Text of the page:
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# Help on counting

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Hi I have a question

In how many ways can we distribute 13 pieces of identical candy to 5 kids, if the two youngest kids are twins and insist on receiving an equal number of pieces?

Thanks!

Mar 15, 2024

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There are two main cases to consider when distributing the candy:

Case 1: The twins get the same amount of candy (more than 0 and less than all the candy)

Distribute identical candy to the twins: We can choose how many candies each twin gets in 11 ways (from 1 candy each to 6 candies each).

Distribute the remaining candy to the other 3 children: There are 13 - (2 * number of candies for twins) candies remaining.

We can distribute these candies among the 3 children in ways, following the stars and bars method (arranging 3 identical stars and (number of candies remaining - 1) non-identical bars).

Case 2: The twins each get 0 candies

Distribute all 13 candies to the other 3 children: We can distribute these candies in ways, following the stars and bars method (arranging 3 identical stars and (number of candies remaining - 1) non-identical bars).

Adding the number of ways for both cases gives us the total number of distributions.

Calculating the total ways

Case 1 ways:

Number of candy choices for twins (11 ways)

Ways to distribute remaining candy (dependent on the number chosen for twins)

Case 2 ways:

Ways to distribute candy to 3 children (without twins getting any)

For Case 1, we need to sum the ways to distribute the remaining candy for each candy choice for the twins (from 1 to 6). However, calculating this for each case can be cumbersome.

Simplifying Case 1 calculations

Notice that the ways to distribute the remaining candy only depends on the total number of candies remaining after giving the twins their share (and not on how many candies each twin got).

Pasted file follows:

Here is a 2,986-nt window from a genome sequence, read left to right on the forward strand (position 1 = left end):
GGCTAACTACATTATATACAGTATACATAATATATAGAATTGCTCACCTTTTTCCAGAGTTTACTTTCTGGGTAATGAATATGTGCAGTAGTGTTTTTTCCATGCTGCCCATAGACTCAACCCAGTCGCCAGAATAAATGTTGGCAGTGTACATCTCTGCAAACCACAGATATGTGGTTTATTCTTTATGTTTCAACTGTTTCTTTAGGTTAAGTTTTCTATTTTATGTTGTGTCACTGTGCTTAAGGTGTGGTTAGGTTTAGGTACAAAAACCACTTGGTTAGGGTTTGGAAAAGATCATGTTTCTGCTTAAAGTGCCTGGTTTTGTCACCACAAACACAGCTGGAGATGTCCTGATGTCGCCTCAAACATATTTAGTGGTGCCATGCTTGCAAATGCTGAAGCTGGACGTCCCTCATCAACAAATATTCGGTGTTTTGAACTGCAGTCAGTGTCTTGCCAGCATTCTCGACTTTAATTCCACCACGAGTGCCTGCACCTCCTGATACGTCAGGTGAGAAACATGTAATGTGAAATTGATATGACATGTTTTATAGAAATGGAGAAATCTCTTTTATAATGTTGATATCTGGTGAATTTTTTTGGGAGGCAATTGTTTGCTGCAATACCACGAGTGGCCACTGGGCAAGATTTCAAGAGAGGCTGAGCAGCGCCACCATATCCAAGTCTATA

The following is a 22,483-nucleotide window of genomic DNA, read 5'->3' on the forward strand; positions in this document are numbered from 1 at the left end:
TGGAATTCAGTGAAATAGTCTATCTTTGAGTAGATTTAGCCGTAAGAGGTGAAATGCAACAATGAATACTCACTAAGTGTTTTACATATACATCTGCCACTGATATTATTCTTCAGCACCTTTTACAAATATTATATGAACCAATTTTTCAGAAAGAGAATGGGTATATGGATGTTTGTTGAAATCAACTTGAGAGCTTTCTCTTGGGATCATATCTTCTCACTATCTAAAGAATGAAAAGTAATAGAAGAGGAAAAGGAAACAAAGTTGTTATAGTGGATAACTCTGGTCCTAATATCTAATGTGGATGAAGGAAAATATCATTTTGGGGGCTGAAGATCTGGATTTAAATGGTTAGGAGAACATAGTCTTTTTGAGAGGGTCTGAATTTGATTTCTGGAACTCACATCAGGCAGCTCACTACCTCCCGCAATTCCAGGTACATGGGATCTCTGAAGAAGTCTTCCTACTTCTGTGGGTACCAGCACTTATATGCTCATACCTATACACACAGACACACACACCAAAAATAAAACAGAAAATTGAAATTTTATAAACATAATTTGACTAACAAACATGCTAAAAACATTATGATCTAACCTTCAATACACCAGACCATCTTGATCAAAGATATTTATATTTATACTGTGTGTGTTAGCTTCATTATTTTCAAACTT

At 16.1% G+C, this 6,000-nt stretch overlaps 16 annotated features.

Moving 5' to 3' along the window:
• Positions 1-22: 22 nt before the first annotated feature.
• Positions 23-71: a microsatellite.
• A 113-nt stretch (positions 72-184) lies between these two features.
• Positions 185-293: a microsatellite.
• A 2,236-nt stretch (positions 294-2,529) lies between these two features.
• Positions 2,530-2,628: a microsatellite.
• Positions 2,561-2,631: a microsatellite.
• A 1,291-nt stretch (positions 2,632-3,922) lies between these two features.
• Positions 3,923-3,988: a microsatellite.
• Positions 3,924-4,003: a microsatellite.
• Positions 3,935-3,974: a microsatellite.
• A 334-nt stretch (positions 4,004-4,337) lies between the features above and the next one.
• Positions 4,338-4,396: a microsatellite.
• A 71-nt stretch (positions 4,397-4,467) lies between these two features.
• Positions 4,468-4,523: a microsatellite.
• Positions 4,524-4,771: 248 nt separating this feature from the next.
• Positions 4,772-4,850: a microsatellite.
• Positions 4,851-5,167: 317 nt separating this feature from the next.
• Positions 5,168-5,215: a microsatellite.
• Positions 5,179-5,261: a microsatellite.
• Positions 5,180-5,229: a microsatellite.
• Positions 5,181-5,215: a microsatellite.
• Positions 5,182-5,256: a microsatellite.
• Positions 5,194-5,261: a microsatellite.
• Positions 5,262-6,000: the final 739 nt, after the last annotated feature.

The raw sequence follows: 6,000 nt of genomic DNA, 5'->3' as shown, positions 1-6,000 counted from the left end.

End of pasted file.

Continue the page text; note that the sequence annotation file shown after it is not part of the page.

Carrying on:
So, we can calculate the ways to distribute the candy for each total number of remaining candies (from 7 to 1) and reuse those values for all candy choices in Case 1 that result in the same total number of remaining candies.

Calculating reusable distribution ways

There are 3 ways to distribute 1 candy (1 child gets it, 2 children get it, or all 3 get 1 each).

There are 6 ways to distribute 2 candies (1 child gets 2, another gets none, or 2 children get 1 each).

There are 10 ways to distribute 3 candies (1 child gets 3, another gets none, 2 children get 1 each, or all 3 get 1 each).

We can continue using the stars and bars method for higher numbers of candies.

Total number of distributions

Case 1 ways:

We reuse the calculated ways to distribute remaining candy based on the total number remaining (from 7 ways for 1 candy remaining to 10 ways for 3 candies remaining).

This gives us a total of (3 + 6 + 10) * 11 = 198 ways (11 ways for choosing candy for twins multiplied by the sum of ways to distribute remaining candy (from 1 to 3 candies remaining for the twins).

Case 2 ways:

We can distribute candy to 3 children in 455 ways (using stars and bars for 13 candies and 2 dividers).

Total ways = Case 1 ways + Case 2 ways = 198 ways + 455 ways = 653 ways

Therefore, there are 653 ways to distribute 13 identical pieces of candy to 5 children if the two youngest (who are twins) receive the same amount of candy (and each can get between 0 and 6 candies).

Mar 19, 2024